Credit to Munin’s PR guy for badgering me about my long-promised review. I have an ever-increasing backlog of stuff to work through; you don’t ask, you don’t get. Or at least you’ll have to wait for several weeks.
Anyway! I’m pleased to report that Munin is entirely fine – possibly even bordering on quite good at points.
“Who’s Munin?!” I hear you scream. Why, she’s one of Odin’s trusty messengers, Odin being the Allfather of the gods, ruler of Asgard and whatnot. Chances are you’ve seen him portrayed by Anthony Hopkins in the Thor films.
But I digress. Munin. MUNIN. Under normal circumstances, you’d expect to see her flying around in the form of a raven (flight being particularly handy for the role of a messenger), but here she’s stripped of her feathers and reduced to the state of a flightless little mortal lady.
Enter: a whole lot of platforming, as Munin attempts to recover her feathers from the nine worlds of Yggdrasil.
Munin being mortal, all she can do is walk and jump, and while that can still make for an interesting game (see Limbo), the big talking point here is the ability to “move mountains – literally!”
See, each of Munin’s levels plays out on a fixed screen split into several quadrants, and you can spin them round with a tap. Some of the quadrants are linked, and it’s necessary to consider – among other things – the flow of water, the activating of switches, and the moving of platforms.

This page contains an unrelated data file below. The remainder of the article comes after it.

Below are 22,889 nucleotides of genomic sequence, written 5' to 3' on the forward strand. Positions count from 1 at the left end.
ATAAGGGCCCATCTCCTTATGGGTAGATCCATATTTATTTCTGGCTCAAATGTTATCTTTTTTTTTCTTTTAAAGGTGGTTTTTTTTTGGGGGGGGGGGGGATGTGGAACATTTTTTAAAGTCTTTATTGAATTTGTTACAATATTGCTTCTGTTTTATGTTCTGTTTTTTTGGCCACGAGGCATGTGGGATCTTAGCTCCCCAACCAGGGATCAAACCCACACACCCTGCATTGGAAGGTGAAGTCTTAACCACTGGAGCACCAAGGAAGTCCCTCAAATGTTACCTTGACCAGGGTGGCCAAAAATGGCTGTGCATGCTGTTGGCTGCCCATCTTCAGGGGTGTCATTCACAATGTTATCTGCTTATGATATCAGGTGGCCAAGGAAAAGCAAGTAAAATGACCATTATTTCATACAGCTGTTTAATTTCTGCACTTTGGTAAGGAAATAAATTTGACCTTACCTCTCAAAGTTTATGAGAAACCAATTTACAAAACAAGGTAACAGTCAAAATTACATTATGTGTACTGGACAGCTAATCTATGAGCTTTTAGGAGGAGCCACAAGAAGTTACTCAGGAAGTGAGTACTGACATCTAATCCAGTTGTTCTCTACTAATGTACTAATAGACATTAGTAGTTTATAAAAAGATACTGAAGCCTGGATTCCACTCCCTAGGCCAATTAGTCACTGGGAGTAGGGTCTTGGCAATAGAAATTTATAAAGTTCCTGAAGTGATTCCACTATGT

Collect all the feathers in one level, and it’s onto the next one. And the next one. And the next one. And the next one… Munin boasting some 80+ levels in total.
Ok, the obligatory criticisms. The touch controls can be a pain in the bum when time is of the essence, largely because it’s not clear where each quadrant begins and ends. Similarly, you’ll inevitably find yourself spinning the bottom left quadrant when what you’re really trying to do is move using the virtual stick. Very annoying.
And 81 “exciting” levels; does any game seriously need 81 levels? I would’ve rather had fewer levels and more flesh around the story.
On that note, Munin can feel a tad laborious, and definitely suffers from Here We Go Again syndrome, especially when you finish a particularly troublesome level only to be presented with another baffling maze with several feathers to collect.
Indeed, Munin feels more like a game of trial and error than skill. With each quadrant being able to sit in four different positions, there are often too many variables to be able to simply look at the screen and figure things out.
Ooh, and there’s no progress indicator, so it’s nigh on impossible to tell how much of the slog remains.
Room for more? It’s pretty dark, so I had to crank the brightness, which obviously ravaged the battery.
On the plus side, there’s a unique twist in each world (water, lava, platforms, boulders…) to keep things vaguely interesting, it’s fairly stylish/atmospheric, and – again – there’s plenty of gaming meat.
On the whole? Good. Good but not great.
- Unique gameplay twist in each world
- Fairly stylish and atmospheric
- 81 levels
- The touch controls
- Trial and error
- Feels quite laborious
Summary: Munin is a fairly decent platformer, but with a whopping 81 levels and not a whole lot going on beyond spinning the environment again and again, chances are you’ll lose interest long before the end.
Developer: Daedalic Entertainment GmbH
Price: £1.99 @ App Store
Compatibility: Requires iOS 4.3 or later. Compatible with iPad.